NOAA 10-Year Plan for Marine Aquaculture, October 2007

The Fish Site
by The Fish Site
3 December 2007, at 12:00am

By the National Oceanic and Atmospheric Administration (NOAA).


  • Introduction
  • Background
  • Setting the Stage for Marine Aquaculture Development
  • Program Goals and Strategies
  • Outcomes
  • Benefits
  • Budget and Staffing Requirements
  • Challenges
  • Appendix 1: Legislative and Policy Drivers


In response to a request from the Marine Fisheries Advisory Committee (MAFAC), the National Oceanic and Atmospheric Administration’s (NOAA) Aquaculture Program first drafted this 10-Year Plan, to frame the agency’s vision and plans for development of marine aquaculture in the United States. This document was not mandated or intended to fill any legal requirement. It was drafted in response to a request from MAFAC to provide the agency with a broad framework for marine aquaculture* and goals for the program.

In July 2006, the initial draft of the plan was reviewed and endorsed by MAFAC. Based on MAFAC’s comments, the plan was revised by NOAA and made available for further public comment in November 2006. In October 2007, the plan was adopted by NOAA as an agency-wide policy document intended to guide a broad, national initiative for marine aquaculture based on four distinct goals:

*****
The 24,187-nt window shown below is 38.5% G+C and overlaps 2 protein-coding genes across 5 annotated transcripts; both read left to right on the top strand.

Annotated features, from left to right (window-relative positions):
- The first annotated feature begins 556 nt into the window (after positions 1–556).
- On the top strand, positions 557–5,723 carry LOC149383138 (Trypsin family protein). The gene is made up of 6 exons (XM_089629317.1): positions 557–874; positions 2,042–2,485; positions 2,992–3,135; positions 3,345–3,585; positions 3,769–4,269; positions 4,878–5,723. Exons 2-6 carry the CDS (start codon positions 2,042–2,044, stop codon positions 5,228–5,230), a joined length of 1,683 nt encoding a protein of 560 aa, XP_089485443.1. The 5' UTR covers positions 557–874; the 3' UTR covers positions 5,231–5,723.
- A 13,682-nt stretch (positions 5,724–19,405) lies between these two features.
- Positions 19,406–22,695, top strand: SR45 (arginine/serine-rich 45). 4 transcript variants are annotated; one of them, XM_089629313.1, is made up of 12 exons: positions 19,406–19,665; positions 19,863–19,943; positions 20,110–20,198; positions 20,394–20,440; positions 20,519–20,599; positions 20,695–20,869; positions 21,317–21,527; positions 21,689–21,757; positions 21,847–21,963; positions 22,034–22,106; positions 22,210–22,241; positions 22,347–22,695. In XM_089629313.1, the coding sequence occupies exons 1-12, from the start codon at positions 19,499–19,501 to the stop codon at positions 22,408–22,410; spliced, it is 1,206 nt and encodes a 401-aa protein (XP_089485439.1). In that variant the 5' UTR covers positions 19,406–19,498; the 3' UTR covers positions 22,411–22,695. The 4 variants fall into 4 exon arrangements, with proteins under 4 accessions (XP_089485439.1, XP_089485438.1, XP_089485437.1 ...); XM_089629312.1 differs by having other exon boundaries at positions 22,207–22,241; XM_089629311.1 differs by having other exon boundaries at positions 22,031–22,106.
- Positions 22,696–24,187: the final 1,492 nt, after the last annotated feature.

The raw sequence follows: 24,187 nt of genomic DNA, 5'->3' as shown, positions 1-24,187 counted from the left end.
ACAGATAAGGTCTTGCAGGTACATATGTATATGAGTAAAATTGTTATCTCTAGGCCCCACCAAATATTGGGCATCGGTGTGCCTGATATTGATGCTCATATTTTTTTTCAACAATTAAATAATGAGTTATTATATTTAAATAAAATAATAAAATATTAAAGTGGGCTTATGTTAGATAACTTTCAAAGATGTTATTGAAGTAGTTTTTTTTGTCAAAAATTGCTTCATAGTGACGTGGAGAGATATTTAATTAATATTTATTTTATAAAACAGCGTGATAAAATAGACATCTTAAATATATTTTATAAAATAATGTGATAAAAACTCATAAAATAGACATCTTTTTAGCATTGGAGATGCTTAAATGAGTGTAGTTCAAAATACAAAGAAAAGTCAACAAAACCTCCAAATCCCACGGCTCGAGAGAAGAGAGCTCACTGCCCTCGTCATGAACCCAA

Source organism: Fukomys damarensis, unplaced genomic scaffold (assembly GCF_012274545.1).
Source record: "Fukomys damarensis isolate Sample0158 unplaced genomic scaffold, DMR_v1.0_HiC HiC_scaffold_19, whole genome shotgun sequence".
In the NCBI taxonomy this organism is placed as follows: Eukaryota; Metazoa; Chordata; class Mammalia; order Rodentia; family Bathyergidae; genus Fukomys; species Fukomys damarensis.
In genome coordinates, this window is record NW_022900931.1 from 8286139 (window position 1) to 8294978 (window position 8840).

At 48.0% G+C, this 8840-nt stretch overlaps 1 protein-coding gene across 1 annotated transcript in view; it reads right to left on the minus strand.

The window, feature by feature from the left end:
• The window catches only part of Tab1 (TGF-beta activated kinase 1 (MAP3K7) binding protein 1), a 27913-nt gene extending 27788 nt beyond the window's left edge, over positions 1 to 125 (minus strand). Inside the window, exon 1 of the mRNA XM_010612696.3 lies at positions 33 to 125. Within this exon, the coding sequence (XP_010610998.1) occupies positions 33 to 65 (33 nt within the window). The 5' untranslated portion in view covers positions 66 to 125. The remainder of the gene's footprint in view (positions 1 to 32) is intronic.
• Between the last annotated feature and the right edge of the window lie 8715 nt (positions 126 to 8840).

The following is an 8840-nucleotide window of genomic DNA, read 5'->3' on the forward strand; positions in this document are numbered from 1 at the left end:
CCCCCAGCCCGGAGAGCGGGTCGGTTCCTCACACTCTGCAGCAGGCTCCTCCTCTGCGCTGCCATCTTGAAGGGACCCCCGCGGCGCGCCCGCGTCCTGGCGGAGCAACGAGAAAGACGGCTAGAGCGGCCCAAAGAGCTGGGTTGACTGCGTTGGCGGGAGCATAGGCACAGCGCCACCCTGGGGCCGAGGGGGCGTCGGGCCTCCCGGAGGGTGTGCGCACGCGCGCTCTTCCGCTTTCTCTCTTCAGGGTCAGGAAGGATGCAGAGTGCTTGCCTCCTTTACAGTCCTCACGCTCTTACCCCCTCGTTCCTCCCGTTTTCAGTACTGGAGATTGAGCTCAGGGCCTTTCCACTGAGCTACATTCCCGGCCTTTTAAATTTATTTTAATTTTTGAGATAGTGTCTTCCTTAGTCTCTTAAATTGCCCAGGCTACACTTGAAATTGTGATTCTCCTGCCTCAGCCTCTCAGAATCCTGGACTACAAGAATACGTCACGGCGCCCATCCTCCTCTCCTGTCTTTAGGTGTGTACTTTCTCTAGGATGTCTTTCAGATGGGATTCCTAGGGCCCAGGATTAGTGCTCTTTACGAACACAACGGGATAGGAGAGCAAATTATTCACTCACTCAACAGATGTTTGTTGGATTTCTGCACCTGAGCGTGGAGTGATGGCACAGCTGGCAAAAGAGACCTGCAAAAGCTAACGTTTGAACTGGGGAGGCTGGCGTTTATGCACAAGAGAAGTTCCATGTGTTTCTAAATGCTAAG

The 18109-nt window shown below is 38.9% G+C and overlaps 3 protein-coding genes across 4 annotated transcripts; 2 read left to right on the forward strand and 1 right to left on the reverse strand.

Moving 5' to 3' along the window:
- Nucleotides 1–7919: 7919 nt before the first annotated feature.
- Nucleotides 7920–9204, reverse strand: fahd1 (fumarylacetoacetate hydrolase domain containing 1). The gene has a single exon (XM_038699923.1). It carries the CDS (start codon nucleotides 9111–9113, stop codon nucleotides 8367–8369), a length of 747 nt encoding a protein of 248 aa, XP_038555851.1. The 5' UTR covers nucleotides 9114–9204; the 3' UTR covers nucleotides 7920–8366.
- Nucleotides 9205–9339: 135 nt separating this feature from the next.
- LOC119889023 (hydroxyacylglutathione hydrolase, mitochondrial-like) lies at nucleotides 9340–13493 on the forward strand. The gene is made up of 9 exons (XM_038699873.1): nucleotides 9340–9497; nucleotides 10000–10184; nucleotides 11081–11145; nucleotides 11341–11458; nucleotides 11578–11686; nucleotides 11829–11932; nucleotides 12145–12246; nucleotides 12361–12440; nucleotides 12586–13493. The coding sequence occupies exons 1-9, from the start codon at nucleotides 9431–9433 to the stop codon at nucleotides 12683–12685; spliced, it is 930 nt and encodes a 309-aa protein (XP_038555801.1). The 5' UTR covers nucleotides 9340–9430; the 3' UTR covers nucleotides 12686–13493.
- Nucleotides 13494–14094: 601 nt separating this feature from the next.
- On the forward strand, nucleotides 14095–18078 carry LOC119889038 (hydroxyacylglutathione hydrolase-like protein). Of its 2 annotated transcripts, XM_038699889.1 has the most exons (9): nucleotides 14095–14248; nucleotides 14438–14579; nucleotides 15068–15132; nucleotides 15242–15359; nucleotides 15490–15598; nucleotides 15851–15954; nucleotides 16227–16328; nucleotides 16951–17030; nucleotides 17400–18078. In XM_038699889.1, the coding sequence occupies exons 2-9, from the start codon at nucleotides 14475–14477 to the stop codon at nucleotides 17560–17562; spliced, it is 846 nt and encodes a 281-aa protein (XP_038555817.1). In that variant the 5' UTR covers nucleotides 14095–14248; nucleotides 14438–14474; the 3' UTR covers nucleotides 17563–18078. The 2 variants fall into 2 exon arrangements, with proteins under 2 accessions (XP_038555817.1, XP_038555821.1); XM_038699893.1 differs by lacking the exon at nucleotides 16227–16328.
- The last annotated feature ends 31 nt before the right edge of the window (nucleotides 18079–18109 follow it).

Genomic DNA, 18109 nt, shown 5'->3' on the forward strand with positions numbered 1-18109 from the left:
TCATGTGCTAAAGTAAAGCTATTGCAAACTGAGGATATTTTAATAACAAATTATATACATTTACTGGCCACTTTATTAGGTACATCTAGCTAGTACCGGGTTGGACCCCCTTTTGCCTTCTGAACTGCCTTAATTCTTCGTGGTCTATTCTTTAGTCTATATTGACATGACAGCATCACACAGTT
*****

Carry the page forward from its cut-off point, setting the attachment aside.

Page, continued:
1. A comprehensive regulatory program for marine aquaculture.
  2. Development of commercial marine aquaculture and replenishment of wild stocks
  3. Public understanding of marine aquaculture.
  4. Increased collaboration and cooperation with international partners.

The plan also provides an assessment of the challenges NOAA will face in its effort to reach these goals, such as the need for congressional and Executive Branch actions to provide additional legislative and budget support.

As noted by Dr. William Hogarth, NOAA’s Assistant Administrator for Fisheries, the plan will continue to be a work in progress as the agency moves forward with a strong focus on enabling marine aquaculture to grow as a complement to fishing to increase domestic seafood production. At the same time, NOAA and the related federal agencies will continue to pursue research to better understand the environmental, social, and economic implications of aquaculture and to guide agency decisions.

Further Reading

- You can view the full brochure by clicking here.

November 2007